If Kindle DX has come out before I bought my Sony eBook reader, I would have bought Kindle DX - for its size mainly. For now, I will wait for OLPC OX-2!

    Wednesday, 6 May 2009

    Folding T-shirt


    or this

    Eastern vs Western. You choose!

    Friday, 24 April 2009

    Online Image Tools

    Fro those who have an account on worth1000, you most likely will have received the same email about the launch of a new online image editing site: aviary. If you are not those, and you will like creating images, aviary may worth your visit.

    Monday, 20 April 2009

    Pi to 1,000,000 places

    It is the number originally from http://3.141592653589793238462643383279502884197169399375105820974944592.com. You can now get it as an attachment to pito1millionplaces.

    Hope I won't kill the server as http://3.141592653589793238462643383279502884197169399375105820974944592.com did.

    Thursday, 9 April 2009

    More on reading on an ebook reader

    Some pdf come formatted in two columns. As the device's screen is small, I read it in landscape mode and need to go up and down to continue reading after the first column.

    Recently, I found papercorp [more info here] which converts pdf into image sequence (and then save back as pdf). The software can detect multiple columns and save them in sequential images - I don't need to scroll up and down anymore.

    a very nice tool!

    Wednesday, 1 April 2009

    Warner Brothers & The Pirate Bay

    If you click on the logo of the Pirate Bay, you will be able to download a pdf announcing the acquisition of TPB by Warner Brothers for 13.37 billion in a stock for stock transaction.

    TPB is currently the largest bit torrent sharing website with over 1.6 million torrents on tracker and over 9 million seeders and another 9.4 million leechers.

    This news would be the greatest surprise for me! Given today is April 1, I am taking this with a handful of salt. :-)

    Sony PRS-505 ebook reader

    Recently, I bought a Sony PRS-505 ebook reader. After using it for a few days, I generally like it. Because of my eye sight, I read in medium font in landscape mode. All the reading I have done are pdf files. I can use it under direct sunlight - which is good.

    Apart from the default "s" mode (which can stand for standard or small), medium and large fonts are available. However, these later modes are a re-flow of the pdf text. It did not work for a Chinese pdf I was reading. I have not tested on other Chinese pdf yet.

    Some of my pdf has a fairly large white margin, if there is a magnifier mode so that I can fill the screen with text and push the margin outside, I would be able to read the pdf without using re-flow.

    However there are a few improvements that may make it better.

    1. Non-reflective coating of the screen will help in situation where is a high contrast of light and shadow.

    2. The processor performance should improve. Yes, the screen refresh is slow compared to other display technology, it does not hence imply a low performing processor. I generally find switching pages in medium or large font mode too slow possibly due to the need of re-flowing.

    3. A different magnification mode may also be useful. (see above)

    4. A larger display area would certainly help. Given it is an ebook reader, I suppose the target market would be people like me, ie old enough to still read books, have some eye sight issues (need reading glasses all the time). A small screen is certainly no good.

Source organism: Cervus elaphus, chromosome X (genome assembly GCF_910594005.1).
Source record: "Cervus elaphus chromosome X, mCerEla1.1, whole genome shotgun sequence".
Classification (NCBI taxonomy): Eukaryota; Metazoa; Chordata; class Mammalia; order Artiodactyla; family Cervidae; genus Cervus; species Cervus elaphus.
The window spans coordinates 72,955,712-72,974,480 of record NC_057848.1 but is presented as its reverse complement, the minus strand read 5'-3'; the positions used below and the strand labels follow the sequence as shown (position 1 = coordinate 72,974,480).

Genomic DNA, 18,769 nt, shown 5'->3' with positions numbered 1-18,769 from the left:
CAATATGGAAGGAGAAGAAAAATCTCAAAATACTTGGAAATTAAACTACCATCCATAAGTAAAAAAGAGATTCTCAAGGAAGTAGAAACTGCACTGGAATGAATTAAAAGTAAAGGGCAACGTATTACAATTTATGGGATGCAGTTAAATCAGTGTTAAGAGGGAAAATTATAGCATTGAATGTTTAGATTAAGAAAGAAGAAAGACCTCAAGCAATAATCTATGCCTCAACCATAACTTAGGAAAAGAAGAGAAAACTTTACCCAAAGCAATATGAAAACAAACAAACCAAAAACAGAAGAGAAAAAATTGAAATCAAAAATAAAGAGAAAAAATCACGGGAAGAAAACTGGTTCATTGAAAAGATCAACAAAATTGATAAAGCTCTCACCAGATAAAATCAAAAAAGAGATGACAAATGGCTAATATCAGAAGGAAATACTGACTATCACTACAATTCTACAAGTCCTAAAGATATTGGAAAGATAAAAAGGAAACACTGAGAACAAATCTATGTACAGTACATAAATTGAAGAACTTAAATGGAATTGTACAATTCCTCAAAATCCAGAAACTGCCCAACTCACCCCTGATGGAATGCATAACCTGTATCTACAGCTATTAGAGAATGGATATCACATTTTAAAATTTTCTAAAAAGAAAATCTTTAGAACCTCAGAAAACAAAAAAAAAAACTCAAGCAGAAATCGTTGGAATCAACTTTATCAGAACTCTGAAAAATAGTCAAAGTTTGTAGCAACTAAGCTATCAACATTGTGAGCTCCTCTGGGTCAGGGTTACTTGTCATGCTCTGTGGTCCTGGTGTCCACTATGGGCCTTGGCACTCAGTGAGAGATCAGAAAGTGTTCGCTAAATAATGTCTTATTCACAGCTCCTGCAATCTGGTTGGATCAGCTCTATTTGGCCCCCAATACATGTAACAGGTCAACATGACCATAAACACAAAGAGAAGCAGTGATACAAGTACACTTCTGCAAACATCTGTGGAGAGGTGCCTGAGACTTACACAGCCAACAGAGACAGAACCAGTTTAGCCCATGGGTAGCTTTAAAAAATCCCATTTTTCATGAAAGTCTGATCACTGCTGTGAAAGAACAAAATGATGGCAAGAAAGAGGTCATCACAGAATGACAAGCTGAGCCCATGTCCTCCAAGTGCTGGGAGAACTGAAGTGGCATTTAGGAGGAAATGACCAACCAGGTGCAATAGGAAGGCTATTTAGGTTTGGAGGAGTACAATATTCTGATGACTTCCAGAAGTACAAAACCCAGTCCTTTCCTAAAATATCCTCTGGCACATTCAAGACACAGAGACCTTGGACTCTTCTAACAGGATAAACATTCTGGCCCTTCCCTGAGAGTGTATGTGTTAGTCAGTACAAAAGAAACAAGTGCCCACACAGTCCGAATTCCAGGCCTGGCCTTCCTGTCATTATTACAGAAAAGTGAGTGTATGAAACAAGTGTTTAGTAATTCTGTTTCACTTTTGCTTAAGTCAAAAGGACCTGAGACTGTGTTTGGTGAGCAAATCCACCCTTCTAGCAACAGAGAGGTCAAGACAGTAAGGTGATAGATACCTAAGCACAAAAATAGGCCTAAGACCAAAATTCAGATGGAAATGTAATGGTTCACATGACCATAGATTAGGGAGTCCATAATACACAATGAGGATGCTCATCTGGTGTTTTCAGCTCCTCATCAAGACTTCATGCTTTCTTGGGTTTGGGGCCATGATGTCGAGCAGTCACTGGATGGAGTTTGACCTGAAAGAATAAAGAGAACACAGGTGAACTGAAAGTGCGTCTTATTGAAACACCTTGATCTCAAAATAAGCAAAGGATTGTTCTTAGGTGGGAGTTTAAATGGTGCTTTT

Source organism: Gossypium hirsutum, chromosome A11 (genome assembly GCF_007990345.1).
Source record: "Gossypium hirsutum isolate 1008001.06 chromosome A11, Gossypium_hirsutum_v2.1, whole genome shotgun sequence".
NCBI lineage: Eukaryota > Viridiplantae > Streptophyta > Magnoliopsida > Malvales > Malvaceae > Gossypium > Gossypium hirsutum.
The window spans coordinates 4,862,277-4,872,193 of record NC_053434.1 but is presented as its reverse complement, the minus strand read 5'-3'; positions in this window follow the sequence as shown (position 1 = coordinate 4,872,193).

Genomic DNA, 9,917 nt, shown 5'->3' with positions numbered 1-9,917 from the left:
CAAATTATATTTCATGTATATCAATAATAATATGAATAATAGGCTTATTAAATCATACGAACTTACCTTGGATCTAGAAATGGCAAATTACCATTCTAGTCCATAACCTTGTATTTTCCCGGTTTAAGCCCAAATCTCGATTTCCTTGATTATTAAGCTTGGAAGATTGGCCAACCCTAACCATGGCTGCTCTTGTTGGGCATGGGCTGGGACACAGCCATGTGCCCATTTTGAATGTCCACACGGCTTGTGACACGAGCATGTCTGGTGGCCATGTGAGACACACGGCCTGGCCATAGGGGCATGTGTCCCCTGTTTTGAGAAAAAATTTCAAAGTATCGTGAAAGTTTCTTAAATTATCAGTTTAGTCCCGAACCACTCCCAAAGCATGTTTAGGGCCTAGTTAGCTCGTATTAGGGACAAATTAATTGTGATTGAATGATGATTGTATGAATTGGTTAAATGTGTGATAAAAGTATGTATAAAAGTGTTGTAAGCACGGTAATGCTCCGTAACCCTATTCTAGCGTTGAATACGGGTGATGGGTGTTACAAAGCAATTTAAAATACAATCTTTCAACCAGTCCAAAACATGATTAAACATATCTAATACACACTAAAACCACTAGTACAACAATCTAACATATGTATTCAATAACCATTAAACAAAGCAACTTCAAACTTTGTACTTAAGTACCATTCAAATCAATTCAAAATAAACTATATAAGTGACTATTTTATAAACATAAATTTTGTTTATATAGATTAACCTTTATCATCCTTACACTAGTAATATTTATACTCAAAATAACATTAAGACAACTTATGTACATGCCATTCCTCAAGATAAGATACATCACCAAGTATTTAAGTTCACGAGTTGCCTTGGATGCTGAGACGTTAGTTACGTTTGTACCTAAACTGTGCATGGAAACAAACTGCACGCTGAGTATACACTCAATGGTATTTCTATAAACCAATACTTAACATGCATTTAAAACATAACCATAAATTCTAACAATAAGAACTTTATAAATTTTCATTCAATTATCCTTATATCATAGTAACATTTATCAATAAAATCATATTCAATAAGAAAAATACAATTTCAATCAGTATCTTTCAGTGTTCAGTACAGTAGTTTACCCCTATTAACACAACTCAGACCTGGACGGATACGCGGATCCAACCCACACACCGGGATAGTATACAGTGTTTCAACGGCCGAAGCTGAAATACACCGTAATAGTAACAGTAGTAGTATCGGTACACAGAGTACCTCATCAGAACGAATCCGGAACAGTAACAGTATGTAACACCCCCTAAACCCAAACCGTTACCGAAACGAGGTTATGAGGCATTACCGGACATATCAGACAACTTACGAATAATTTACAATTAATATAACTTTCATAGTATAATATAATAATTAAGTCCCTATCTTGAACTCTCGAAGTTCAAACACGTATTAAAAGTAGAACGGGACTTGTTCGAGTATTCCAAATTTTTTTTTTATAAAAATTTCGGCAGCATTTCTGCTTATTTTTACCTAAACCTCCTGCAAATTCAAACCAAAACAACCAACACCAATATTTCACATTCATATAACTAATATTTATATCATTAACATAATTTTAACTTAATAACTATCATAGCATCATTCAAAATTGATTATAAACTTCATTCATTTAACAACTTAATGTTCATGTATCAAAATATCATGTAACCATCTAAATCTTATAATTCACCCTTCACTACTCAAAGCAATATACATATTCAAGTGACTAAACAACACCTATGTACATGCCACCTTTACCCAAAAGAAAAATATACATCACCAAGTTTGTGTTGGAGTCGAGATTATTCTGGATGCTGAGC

5. My reader come with a leather jacket. I find that I cannot fold the cover back and hence I need one hand to keep the cover open, very ignoring.

    Sunday, 29 March 2009

    Periodic Table with Videos

    The famous chemical periodic table with each element linked to video about the element. Interesting online resource to keep handy.

    Saturday, 28 March 2009

    Did you know?

    Monday, 23 March 2009

    Power corrupts

    Today's 4corners on Australian ABC is about a former Federal Court Judge Marcus Einfeld who were sent to jail because of lying about a $77 speeding ticket. It seems that Marcus had a habit of lying about the drivers of his car when caught in traffic infringements.

    It is amazing to contemplate how people, a judge in this case, would lie and thus committed crimes just to get out of some relatively small matter. I have met a number of nice people who changed into very nasty selfish person when put in a position of power. What corrupts people? Power? Position?

    Whatever the reason, checks and balances must be in place to ensure a fair society.

    Saturday, 21 March 2009

    Burning Mercury Thiocyanide

    Mercury(II) thiocyanate (Hg(SCN)2) is a chemical compound. It was formerly used in pyrotechnics for the long snake-like ash Pharaoh's serpent that forms when a pellet of this compound, often with a small amount of a sugar such as glucose added to serve as supplemental fuel, is ignited. This is extremely dangerous because it produces poisonous mercury vapors. [source]

    Friday, 20 March 2009


    That's a fun way of handling the unwelcome tele-marketer.

    Walkalong Glider

    Watch this to get motivated.

    Want to make one for yourself. Here is how from instuctables.

    This is a really simply one

    The following videos demonstrate how to convert a dead butterfly into a walkalong glider. (a dead butterfly and nail polish were used.)

    More info at sites.google.com/site/controllableslopesoaring/.

    Monday, 16 March 2009

    Play - and why it is important!

    A very insightful talk on play. We should introduce more into our schools.

    Wednesday, 11 March 2009

    Along the River During the Ching- ing Festival

    Click on the title of this post to view the argumented painting. Best view in full screen.

    This is a very famous painting in China. This painting was originally painted, circa 1085-1145, during the Northern Song Dynasty. It was repainted during the Qing Dynasty. It measures 528 cm in width and 24.8 cm in height.